I would say it’s a dominant theme in all my work and in all literature, from The Odyssey to The Sun Also Rises and beyond: a quest for identity and a place in the world, even if we can’t return to the mythic home of our childhood or our dreams. And because Key West Story is comedy and not tragedy, most all those characters ultimately succeed, by honoring what is best and truest in themselves. Wise counsel that could have come from Hemingway himself.

The many women characters in Key West Story seem atypical and unconventional. How would you describe them?

Strong, resilient, passionate, and determined to achieve their objectives by whatever means. They are courageous enough to take chances and change who they are—which is perhaps the bravest act for us all. But I don’t see them as particularly atypical. For dramatic purposes, they are all at crossroads. I would think that if we saw them five years after the events of Key West Story, they might appear fairly normal and settled into contented, mundane lives.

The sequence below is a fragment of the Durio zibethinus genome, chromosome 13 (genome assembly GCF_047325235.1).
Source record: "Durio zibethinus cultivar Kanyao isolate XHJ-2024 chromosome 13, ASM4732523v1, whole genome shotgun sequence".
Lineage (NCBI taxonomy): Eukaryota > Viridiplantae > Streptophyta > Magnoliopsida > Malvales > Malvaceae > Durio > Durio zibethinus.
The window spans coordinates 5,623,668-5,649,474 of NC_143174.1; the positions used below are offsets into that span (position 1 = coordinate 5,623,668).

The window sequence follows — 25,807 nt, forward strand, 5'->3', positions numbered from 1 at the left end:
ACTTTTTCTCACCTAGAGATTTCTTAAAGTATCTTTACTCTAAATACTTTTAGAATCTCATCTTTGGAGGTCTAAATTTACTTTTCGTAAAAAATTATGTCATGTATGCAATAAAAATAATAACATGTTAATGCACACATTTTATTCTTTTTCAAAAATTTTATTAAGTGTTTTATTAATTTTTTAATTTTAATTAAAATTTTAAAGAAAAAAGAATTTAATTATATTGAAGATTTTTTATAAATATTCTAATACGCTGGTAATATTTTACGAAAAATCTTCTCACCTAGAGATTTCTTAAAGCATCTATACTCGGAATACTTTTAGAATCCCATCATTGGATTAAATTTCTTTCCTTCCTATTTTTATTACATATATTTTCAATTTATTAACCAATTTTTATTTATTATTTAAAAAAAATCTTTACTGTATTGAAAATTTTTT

Why do you take such great care to describe the sea, both its surface and its depths?

The sea and its bounties, secrets and capriciousness define Key West, which, after all, is surrounded by the sea and dependent on it for its livelihood. Its history and its future are wedded to ships, the creatures and marvels of the sea, and the whims and welfare of marine nature. To live in Key West and spend so much time on and in the water as I have, you come to see what a wonder and force it is, how excellent and frightening. The old-fashioned word “sublime” comes to mind to describe it all, from the coral reef to the Gulf Stream to the mangrove isles in the great Gulf flats—awe-inspiring, beautiful, complete, heavenly.

Why did you depict a dark-haired 40-year-old Hemingway in his prime rather than the usual gray-bearded Papa Hemingway?